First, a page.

Hurricane Delta on its current forecast track will come ashore late Friday night or early Saturday morning. Delta is currently expected to make landfall in Louisiana south of New Orleans. As we saw with Hurricane Sally, though, these storm can and do move and meander from their anticipated paths.
Gov. Kay Ivey has ordered tourists along the Alabama coasts and in vulnerable areas of Mobile and Baldwin Counties to evacuate the area today.
Delta is a much bigger storm than Sally. It is currently a category four Hurricane with 130 mile per hour winds. According to the National Weather Service, Delta is anticipated to make landfall as a category three.
It has weakened somewhat as it has impacted Cancun and the Yucatán Peninsula, but is anticipated to re-intensify as it moves over the Gulf of Mexico, but will weaken somewhat when it reaches the northern Gulf, due to lower water temperature levels.
Authorities are warning that there is an increasing likelihood of life-threatening storm surge and dangerous hurricane-force winds, especially along the coasts of Louisiana and Mississippi, beginning on Friday.
Due to the size of Hurricane Delta, some storm surge flooding is likely as far east as the Alabama Gulf Coast.
Typically, the east side of a hurricane gets the heaviest rain and Alabama will be on the east side of the circulation. Delta is expected to lead to widespread rainfall on Friday night, Saturday and Saturday night.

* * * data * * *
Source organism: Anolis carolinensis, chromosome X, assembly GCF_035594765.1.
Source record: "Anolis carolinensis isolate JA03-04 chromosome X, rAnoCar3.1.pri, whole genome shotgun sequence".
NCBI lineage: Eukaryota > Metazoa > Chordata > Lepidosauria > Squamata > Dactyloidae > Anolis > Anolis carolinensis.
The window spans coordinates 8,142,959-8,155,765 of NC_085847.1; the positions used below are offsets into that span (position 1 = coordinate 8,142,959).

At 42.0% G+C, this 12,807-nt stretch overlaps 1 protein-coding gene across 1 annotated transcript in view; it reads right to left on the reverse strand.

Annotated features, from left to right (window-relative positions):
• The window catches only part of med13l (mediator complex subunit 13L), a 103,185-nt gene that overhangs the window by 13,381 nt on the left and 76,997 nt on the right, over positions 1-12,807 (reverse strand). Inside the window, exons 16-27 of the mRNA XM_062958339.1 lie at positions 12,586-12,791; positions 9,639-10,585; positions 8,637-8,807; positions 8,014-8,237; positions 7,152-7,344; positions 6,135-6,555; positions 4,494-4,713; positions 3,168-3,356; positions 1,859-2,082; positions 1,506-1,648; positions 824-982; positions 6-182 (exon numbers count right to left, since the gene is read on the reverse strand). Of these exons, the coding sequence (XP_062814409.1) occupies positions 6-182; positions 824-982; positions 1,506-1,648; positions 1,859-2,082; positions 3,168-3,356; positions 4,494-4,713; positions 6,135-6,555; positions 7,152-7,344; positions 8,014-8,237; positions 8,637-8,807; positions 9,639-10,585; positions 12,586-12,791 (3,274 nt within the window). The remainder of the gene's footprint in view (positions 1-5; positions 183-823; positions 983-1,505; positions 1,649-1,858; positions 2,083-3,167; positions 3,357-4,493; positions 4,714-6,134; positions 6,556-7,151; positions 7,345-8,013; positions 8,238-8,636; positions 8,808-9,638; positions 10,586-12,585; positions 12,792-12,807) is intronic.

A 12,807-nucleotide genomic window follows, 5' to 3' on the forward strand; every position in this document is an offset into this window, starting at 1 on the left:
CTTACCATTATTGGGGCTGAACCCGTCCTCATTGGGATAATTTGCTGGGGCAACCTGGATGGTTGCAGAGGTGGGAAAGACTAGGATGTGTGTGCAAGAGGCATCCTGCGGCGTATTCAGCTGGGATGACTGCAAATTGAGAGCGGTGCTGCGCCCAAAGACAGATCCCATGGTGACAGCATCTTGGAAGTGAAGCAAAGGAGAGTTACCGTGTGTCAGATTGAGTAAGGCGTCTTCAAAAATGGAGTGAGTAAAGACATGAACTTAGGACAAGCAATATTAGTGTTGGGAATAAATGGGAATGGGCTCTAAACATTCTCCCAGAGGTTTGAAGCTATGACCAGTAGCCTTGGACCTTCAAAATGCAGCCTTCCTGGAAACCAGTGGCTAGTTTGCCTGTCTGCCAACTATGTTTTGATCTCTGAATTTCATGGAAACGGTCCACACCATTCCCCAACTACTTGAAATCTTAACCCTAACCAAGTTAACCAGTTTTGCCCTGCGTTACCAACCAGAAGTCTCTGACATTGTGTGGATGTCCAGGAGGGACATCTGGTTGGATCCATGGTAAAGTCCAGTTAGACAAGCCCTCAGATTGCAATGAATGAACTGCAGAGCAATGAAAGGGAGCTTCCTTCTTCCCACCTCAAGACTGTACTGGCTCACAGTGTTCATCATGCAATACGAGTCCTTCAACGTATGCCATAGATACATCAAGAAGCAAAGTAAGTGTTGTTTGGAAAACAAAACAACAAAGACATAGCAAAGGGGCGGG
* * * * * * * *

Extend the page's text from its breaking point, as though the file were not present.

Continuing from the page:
A few brief, isolated tornadoes are possible mainly over western Alabama Saturday, according to Tuesday’s forecast. Winds Saturday will be mostly in the 15-25 range across Alabama, but a few spots over the western part of the state could see gusts to 40 mph.
Again, it is possible that Hurricane Delta will track to the west and be a smaller impact on Alabama. It is equally possible that the storm could track further east than what is currently being predicted, as we saw with Hurricane Sally, and present even more of a threat.
Residents of the Alabama Coast and low-lying areas of Mobile and Baldwin Counties should watch the weather forecasts closely and be prepared to implement their hurricane plans if the forecast changes for the worst.
“Now is the time to maintain good situational awareness of Hurricane Delta and get prepared in case the impacts affect us here locally,” the Mobile County Emergency Management Agency said Tuesday. “Mobile County residents, now is the time to prepare, get your disaster supplies also continue to monitor Hurricane Delta and be prepared to make a safe decision for you and your family if necessary.”
Many parts of the Alabama Gulf Coast are still doing repairs from Hurricane Sally. This has been the busiest storm season on record, with Hurricanes Laura, Sally and Beta being the most memorable.
All 21 hurricane names that were planned for this year have already been used and now the National Weather Service is naming storms after letters in the Greek alphabet.